Governments: Facilitating Sustainable Consumption and Lifestyles

Several past and current policies and initiatives have supported sustainable consumption (and production). Starting on the international level, the Sustainable Consumption and Production (SCP) program by the United Nations Environment Programme (UNEP) is based on the achievements of the 1992 United Nations Conference on Environment and Development in Rio de Janeiro (the Earth Summit), and the 2002 World Summit on Sustainable Development (WSSD) in Johannesburg (UNEP 2012). The European Union launched the Beyond GDP initiative, aiming at developing indicators that are as clear and appealing as GDP, but intend to be more inclusive of environmental and social aspects of progress, and the Action Plan on Sustainable Consumption and Production (SCP) that has life cycle thinking in its core, to name a few. Similar programs have been started in many other countries worldwide.

The government itself is a big consumer, with governmental spending in the range of 1/6 of nation-wide spending (e.g. in the EU 2002: 16 %). Green Public Procurement (GPP) is therefore a means that can have a key steering effect for more sustainable products. Continuous efforts are made for better informed GPP with comprehensive, life cycle based indicators (e.g. in the recently started project EURECA for GPP of data centre services (NN 2015)).

Beyond this product-perspective and next to creating markets for less impacting products, the scale of government procurement can also facilitate the creation of infrastructures in support of green procurement by consumers: Governments set the rules of the society and establishes or steers the development of key infrastructures, which can be favouring more sustainable consumption. Government can hence also provide options for less environmentally impacting consumption, e.g. public transport.[1] Similar to the situation of companies that offer cost and time saving aspects of their products for the direct benefit of the consumers, also governments generally follow the approach of saving costs and time for the citizen. Therefore, only by understanding the society-wide implications including due to secondary consequences of their projects and policies, the governments can fully take their role of steering consumption towards a long term stable, i.e. sustainable one. This includes to steer or counteract the transformational effect (Greening et al. 2000).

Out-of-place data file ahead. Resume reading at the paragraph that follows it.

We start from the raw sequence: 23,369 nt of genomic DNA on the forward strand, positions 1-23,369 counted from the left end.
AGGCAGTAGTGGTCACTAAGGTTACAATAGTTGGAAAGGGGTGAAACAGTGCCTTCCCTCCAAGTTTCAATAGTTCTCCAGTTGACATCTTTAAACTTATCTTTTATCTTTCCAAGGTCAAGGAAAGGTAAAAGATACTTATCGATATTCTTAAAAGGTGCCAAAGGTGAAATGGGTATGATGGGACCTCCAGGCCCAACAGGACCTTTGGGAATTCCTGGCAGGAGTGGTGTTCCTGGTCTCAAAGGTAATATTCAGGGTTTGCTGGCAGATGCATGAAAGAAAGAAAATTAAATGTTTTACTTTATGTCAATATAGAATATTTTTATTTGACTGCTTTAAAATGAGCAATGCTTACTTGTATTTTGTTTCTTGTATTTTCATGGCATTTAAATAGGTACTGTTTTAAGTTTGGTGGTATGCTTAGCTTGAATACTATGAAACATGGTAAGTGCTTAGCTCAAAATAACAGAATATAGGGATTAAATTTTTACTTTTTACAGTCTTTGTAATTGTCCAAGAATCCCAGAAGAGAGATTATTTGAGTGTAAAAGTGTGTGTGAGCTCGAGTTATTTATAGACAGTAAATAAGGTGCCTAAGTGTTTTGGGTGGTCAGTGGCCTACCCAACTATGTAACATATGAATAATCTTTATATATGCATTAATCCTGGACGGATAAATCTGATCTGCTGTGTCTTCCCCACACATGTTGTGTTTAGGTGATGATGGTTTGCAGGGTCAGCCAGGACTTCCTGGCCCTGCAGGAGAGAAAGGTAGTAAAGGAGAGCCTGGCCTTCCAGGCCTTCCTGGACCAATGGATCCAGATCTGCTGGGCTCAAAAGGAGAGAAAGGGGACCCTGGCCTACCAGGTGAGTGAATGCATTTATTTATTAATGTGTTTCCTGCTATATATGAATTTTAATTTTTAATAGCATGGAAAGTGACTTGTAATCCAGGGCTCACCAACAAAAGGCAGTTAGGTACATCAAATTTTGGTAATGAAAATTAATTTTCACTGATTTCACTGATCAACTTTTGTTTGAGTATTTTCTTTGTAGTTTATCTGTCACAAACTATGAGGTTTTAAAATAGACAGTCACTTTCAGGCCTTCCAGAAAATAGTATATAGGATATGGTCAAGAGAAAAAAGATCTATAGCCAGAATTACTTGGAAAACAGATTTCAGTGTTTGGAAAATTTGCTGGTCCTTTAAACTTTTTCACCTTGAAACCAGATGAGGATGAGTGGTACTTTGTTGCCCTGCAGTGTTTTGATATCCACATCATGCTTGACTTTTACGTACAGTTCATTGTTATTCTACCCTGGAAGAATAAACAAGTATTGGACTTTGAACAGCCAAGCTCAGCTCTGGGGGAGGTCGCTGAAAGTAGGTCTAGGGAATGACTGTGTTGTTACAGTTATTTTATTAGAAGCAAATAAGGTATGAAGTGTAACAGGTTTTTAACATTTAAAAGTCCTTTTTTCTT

Identifying or developing elements that make up sustainable lifestyles and facilitating their adoption by implementing the required infrastructure are key tasks. Promoting sustainable consumption and sustainable lifestyles, as well as facilitating them by financial measures are other, main leverages of governments, on the way to a sustainable society. R&D investments into sustainable products and lifestyles and their infrastructure, Green Public Procurement, and education courses and campaigns for schools and university courses, are further examples for suitable governmental activities. On international level, the coordination with other national governments will help improving the common understanding of sustainable consumption and measures. This list above illustrates the crucial role that governments have in steering the society to sustainability.


A range of other actors play a role in society and also in efforts to a more sustainable consumption:

Industry associations – similar to companies – are important sources of high quality life cycle data for products that best represent the industrial reality. They can moreover disseminate information about sustainable products and sustainable consumption aspects to their members and bring in the voice of the represented industry into the public discussion on sustainable consumption.

Green and consumer NGOs can support bringing understanding and knowledge on sustainable consumption to consumers and contribute to the public discussions on sustainable lifestyles.

Research bodies and consultants are essential to help increasing the understanding and knowledge base on secondary consequences of consumption decisions, by developing better methods and models, and by offering software tools and data to support the analysis.

  • [1] Such measures can have relevant negative environmental secondary consequences, if they free household resources at the consumer, i.e. if they are cheaper, save time (or allow to do two things at the same time, e.g., working during commuting), as already mentioned. Gillingham et al. (2013) however have found from the analysis of studies that negative environmental secondary consequences of energy-efficiency improvements are typically in the range of 5–30 % and hence less than is sometimes feared and warn that paying too much attention to single cases where the effect is higher may be used as excuse to not take action
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